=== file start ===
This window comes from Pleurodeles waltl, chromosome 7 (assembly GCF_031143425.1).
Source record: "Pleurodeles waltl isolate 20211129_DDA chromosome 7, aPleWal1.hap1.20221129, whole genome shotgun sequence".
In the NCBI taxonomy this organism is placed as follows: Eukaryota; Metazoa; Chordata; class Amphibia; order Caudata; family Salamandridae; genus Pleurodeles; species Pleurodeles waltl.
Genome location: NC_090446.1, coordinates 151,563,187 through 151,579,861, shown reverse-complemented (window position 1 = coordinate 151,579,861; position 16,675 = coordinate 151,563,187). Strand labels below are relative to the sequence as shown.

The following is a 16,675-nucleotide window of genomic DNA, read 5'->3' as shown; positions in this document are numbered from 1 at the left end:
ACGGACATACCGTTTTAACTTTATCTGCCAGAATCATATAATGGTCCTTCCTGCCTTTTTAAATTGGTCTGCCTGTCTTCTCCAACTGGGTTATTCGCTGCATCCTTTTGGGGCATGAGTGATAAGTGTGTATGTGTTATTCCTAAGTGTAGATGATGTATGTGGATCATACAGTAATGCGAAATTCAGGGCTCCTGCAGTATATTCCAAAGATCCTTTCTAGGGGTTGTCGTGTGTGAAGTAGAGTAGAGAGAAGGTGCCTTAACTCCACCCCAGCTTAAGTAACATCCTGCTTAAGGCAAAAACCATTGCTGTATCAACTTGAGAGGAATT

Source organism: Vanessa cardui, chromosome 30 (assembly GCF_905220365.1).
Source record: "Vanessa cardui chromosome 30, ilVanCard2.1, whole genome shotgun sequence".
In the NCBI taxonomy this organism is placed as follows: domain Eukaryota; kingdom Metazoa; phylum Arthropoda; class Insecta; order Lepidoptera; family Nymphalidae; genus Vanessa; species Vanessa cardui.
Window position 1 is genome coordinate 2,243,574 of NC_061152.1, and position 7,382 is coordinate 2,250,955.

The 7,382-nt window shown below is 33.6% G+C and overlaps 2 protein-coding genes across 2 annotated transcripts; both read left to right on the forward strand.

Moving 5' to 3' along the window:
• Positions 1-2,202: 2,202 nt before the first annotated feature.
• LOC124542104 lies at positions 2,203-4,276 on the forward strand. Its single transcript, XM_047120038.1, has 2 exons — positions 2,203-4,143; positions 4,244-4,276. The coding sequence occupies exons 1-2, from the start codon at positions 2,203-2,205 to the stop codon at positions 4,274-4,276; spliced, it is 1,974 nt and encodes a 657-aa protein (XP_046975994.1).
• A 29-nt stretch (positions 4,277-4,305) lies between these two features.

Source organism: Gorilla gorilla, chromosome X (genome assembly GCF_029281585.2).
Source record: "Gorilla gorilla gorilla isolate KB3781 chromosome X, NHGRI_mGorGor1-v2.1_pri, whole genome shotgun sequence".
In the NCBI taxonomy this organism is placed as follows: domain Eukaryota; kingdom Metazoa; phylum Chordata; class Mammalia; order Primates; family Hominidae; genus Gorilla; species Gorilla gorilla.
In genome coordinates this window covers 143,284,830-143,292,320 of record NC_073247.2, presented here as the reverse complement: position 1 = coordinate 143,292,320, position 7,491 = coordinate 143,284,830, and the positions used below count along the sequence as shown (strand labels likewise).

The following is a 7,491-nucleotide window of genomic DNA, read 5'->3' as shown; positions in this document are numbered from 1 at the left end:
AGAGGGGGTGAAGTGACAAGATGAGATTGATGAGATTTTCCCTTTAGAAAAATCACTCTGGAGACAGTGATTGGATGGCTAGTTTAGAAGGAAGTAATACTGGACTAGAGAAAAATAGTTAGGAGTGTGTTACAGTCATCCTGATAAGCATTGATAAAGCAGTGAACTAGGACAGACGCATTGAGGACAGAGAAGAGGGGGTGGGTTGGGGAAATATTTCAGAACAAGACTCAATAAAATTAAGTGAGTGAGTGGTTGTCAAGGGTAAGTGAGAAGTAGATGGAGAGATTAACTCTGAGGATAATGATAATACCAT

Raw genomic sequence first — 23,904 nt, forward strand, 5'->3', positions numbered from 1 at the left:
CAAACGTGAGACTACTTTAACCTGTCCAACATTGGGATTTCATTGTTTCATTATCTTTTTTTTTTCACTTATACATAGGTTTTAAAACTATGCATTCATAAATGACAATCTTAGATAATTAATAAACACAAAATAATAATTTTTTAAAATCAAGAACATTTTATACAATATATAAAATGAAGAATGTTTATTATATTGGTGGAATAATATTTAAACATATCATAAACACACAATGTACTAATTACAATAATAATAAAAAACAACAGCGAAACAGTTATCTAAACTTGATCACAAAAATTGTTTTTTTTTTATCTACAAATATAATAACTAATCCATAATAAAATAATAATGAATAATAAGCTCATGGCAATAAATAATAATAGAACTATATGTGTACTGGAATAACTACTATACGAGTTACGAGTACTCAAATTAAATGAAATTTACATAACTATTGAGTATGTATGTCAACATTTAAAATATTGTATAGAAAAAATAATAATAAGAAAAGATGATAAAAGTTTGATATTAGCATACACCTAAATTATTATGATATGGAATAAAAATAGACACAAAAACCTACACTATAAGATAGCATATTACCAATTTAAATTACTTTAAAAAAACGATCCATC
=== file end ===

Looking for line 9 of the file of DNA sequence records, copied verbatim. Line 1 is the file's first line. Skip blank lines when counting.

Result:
In the NCBI taxonomy this organism is placed as follows: domain Eukaryota; kingdom Metazoa; phylum Arthropoda; class Insecta; order Lepidoptera; family Nymphalidae; genus Vanessa; species Vanessa cardui.